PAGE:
Question: What is Proposition 65?
Answer: Proposition 65 is the Safe Drinking Water and Toxic Enforcement Act of 1986. It was passed by the people of California as a voter initiative. It may be found at Health and Safety Code Sections 25180, 25180.7, 25192 and 25249.5. through 25249.13
Question: What are the key provisions of Proposition 65?
Answer: Proposition 65 has two very distinct regulatory
components. They are as follows:
(1.) Chemicals known to the state to cause cancer or reproductive harm are placed on a list published by the Governor. This listing, in turn, triggers two specific requirements. These requirements are: (A) Clear and reasonable warning must be given by covered businesses before exposing individuals to listed chemicals above specified risk levels. (B) In addition, chemicals listed as known to the state to cause cancer or reproductive harm may not be discharged above specified risk levels into sources of drinking water. (The remainder of this document will focus on the warning requirement aspect of this component, as the provision that is of primary concern to the regulated community.)
(2.) Designated government employees are required to disclose to the appropriate local Board of Supervisors and the local health officer actual or threatened illegal discharges of hazardous waste when such discharges are above a specified risk level.
These two principal parts of Proposition 65 may be better understood by breaking out separately the elements of each of these provisions. For ease, the first general requirement is referred to as the "Clear and Reasonable Warning" Requirement. The second general provision is called the "Government Employee Disclosure" Requirement. It is also worth noting that additional guidance regarding the application of Proposition 65 to given situations may be found in the implementing regulations. The regulations are published in Title 27, California Code of Regulations, Section 25102 et seq.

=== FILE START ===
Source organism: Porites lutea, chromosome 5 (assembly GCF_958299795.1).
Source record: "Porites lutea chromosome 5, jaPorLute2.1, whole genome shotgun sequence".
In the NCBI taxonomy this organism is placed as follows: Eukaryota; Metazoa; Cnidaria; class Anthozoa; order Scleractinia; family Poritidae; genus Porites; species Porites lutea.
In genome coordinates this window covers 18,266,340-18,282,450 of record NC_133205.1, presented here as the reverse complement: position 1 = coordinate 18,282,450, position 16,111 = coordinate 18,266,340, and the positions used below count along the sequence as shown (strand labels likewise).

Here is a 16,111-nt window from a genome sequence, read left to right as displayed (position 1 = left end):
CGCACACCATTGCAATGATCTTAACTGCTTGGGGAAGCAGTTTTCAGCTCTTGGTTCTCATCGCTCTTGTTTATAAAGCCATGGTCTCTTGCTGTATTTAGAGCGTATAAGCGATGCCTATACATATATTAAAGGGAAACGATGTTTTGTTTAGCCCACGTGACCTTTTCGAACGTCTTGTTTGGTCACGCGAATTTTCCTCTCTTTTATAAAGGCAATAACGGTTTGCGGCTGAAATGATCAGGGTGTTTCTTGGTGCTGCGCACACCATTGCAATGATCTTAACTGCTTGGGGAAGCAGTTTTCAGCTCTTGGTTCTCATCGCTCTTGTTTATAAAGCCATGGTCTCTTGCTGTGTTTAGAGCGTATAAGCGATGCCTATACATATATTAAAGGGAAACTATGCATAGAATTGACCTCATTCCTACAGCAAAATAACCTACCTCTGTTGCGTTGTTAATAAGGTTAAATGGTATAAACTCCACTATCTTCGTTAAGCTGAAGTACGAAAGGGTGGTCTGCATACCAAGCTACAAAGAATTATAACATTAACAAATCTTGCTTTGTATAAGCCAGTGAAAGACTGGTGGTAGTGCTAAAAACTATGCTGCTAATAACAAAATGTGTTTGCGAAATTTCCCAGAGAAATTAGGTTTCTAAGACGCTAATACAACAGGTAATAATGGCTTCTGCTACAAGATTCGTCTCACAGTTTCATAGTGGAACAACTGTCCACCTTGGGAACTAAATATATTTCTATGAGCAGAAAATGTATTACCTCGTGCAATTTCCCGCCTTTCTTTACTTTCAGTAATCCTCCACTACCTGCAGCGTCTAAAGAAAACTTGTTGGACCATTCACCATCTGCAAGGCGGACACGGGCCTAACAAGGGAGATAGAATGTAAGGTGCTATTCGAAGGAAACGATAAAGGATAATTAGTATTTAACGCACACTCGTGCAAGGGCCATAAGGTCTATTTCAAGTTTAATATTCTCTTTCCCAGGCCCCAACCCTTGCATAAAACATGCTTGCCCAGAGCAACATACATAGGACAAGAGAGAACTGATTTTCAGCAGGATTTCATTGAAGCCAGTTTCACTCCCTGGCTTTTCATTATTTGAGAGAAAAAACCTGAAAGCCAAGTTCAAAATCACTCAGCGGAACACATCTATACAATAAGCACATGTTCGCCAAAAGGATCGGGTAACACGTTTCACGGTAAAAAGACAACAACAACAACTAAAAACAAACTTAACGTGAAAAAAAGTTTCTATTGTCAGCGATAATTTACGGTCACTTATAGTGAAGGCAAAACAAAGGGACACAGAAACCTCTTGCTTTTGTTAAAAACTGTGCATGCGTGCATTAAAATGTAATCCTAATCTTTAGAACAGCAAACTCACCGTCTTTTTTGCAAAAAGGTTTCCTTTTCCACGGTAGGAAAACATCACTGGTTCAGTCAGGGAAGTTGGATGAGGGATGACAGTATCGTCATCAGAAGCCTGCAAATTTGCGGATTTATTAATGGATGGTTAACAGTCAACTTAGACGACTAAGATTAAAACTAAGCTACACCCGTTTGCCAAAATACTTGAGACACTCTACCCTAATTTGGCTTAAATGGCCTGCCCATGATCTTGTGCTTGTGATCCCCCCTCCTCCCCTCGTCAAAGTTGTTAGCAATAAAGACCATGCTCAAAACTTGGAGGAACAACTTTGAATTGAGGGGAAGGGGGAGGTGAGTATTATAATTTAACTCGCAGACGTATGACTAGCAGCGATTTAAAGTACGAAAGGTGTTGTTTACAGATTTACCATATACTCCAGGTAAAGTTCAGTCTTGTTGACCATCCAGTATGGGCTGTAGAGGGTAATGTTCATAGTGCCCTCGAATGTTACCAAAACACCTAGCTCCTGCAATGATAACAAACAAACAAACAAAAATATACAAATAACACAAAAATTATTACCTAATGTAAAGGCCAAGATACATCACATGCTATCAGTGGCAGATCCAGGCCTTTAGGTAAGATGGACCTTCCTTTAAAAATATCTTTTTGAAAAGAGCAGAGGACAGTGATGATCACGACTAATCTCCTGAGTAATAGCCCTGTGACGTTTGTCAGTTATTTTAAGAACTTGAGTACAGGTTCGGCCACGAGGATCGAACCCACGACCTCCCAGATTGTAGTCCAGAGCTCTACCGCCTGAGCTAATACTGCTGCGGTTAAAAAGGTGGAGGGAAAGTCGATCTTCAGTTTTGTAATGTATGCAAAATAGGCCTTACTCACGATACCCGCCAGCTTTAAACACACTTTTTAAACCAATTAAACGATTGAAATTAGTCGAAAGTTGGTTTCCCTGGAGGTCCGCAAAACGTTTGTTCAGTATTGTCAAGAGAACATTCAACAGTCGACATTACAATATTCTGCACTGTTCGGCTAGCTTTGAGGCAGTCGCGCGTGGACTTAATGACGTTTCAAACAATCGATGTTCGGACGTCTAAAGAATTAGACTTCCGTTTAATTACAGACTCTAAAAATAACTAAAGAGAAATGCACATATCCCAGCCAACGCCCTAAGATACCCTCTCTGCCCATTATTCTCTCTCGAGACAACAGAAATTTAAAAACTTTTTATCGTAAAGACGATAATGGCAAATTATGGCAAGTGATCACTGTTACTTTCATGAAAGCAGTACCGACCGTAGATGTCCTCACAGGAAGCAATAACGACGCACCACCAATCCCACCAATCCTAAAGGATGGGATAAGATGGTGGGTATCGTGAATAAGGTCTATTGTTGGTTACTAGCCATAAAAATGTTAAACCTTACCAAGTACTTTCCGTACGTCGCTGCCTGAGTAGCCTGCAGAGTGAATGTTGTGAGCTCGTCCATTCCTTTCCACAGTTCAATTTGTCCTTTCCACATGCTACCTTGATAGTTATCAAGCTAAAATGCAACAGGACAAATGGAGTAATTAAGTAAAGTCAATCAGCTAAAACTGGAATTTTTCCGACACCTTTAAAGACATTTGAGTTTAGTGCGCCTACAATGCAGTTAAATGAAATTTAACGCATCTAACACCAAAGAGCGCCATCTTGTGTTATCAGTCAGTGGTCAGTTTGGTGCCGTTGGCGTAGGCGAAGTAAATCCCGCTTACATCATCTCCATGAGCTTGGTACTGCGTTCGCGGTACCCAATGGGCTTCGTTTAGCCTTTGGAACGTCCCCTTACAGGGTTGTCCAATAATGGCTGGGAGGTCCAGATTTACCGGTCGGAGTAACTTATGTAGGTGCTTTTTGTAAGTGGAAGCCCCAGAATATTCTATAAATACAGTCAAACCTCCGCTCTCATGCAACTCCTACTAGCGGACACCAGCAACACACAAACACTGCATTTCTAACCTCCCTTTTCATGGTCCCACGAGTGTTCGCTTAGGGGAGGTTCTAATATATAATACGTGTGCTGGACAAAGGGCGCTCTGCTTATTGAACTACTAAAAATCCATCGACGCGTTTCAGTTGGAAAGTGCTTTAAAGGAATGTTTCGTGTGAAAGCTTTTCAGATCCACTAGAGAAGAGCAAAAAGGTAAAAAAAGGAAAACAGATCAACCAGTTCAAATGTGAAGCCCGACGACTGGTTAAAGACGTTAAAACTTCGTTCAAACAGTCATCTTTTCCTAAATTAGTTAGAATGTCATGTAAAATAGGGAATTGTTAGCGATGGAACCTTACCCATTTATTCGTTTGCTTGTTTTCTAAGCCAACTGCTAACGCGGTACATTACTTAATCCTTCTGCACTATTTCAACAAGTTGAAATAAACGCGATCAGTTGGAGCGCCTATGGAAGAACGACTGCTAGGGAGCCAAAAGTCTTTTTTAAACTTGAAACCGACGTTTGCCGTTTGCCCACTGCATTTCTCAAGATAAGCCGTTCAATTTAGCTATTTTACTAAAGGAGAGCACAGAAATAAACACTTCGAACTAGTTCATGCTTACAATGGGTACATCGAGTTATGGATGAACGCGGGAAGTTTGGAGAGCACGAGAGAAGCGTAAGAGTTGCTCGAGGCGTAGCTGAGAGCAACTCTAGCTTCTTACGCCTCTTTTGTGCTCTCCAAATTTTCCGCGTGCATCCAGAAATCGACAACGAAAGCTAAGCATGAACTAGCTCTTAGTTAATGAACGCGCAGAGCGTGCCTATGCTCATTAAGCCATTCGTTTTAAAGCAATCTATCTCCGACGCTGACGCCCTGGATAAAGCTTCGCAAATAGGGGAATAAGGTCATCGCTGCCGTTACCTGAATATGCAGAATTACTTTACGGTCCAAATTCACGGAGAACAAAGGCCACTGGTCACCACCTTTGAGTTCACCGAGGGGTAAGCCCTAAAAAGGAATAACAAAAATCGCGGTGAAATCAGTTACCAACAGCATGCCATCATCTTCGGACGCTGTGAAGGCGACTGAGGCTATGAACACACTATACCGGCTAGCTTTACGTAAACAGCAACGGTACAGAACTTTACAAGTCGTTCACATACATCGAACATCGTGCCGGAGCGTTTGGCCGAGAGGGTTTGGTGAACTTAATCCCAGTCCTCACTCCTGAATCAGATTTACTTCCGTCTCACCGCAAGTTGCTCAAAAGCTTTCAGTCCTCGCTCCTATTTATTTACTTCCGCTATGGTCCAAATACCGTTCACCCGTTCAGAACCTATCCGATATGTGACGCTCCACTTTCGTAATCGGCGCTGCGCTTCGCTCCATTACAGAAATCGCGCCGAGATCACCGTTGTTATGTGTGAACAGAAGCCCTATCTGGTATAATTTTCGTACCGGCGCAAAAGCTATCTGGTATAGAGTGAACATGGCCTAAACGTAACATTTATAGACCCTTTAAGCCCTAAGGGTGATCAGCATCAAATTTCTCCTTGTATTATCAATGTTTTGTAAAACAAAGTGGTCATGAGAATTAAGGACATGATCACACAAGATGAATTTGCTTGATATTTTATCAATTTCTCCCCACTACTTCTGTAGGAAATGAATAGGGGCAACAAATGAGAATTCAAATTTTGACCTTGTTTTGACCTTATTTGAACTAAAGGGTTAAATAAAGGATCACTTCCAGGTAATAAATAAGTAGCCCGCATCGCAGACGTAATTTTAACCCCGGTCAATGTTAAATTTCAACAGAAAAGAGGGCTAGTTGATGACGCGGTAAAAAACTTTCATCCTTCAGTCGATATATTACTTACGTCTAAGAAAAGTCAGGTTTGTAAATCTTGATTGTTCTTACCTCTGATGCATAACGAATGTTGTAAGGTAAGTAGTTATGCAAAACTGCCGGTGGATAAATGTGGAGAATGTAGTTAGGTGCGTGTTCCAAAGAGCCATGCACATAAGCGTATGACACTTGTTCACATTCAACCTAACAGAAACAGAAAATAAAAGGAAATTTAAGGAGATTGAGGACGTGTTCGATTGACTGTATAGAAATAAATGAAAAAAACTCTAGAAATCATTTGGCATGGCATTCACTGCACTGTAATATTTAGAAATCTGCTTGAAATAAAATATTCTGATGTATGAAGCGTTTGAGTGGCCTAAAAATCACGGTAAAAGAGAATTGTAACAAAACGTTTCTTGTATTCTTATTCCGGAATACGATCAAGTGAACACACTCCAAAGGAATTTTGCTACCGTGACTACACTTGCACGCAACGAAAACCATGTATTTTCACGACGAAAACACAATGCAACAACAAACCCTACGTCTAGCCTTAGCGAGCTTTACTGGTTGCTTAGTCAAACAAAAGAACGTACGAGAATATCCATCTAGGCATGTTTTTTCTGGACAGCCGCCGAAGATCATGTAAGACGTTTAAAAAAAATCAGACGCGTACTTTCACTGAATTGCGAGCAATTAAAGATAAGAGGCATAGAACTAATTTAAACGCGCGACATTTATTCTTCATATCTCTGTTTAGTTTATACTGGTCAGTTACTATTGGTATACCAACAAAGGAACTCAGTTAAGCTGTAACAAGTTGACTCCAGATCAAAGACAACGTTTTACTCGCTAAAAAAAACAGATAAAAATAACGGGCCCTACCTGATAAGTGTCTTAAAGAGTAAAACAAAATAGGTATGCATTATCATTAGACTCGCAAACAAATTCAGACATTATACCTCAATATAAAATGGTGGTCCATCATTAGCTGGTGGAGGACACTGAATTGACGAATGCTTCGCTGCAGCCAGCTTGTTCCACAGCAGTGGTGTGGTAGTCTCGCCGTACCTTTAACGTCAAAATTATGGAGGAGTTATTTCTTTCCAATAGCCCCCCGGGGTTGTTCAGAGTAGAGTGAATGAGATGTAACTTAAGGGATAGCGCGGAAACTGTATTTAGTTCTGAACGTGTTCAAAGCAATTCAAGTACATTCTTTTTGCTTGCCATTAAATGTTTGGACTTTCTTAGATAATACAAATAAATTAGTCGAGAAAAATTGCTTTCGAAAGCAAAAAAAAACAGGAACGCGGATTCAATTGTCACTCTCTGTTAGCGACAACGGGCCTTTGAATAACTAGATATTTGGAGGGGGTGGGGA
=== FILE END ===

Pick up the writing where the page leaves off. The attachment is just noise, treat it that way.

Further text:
CLEAR AND REASONABLE WARNING
Question: Where is the statutory authority for the clear and reasonable warning requirement?
Answer: Health and Safety Code Section 25249.6 is the citation for this requirement. The section states that:
"No person in the course of doing business shall knowingly and intentionally expose any individual to a chemical known to the state to cause cancer or reproductive toxicity without first giving clear and reasonable warning to such individual, except as provided in Section 25249.10."
Question: Who is subject to the clear and reasonable warning requirement?
Answer: The warning requirement applies only to businesses with ten or more employees.
Question: Are there any exemptions from the clear and reasonable warning requirement?
Answer: Yes. All government agencies at the local, state, and federal level, as well as operators of public water systems, are all expressly exempt from the warning provision of Proposition 65.
Question: What is the essence of the provision?
Answer: The essence of the provision is that persons be given clear and reasonable warning about risks from listed chemicals prior to being exposed to such chemicals.
Question: To what types of exposures does this warning requirement apply?
Answer: The warning requirement applies only to exposures to chemicals placed on a list of chemicals known to the state to cause cancer or reproductive harm.
Question: What level of exposure triggers the warning requirement?
Answer: Warnings must be provided for exposures that pose a “significant risk.” For chemicals that are listed as causing cancer, “significant risk” is defined in regulation to mean one excess cancer for every 100,000 people exposed (assuming exposures occur over a 70-year lifetime). For chemicals listed as causing birth defects or other reproductive harm, the significant risk level is defined as the level at which no observable (adverse) effects are seen divided by 1,000.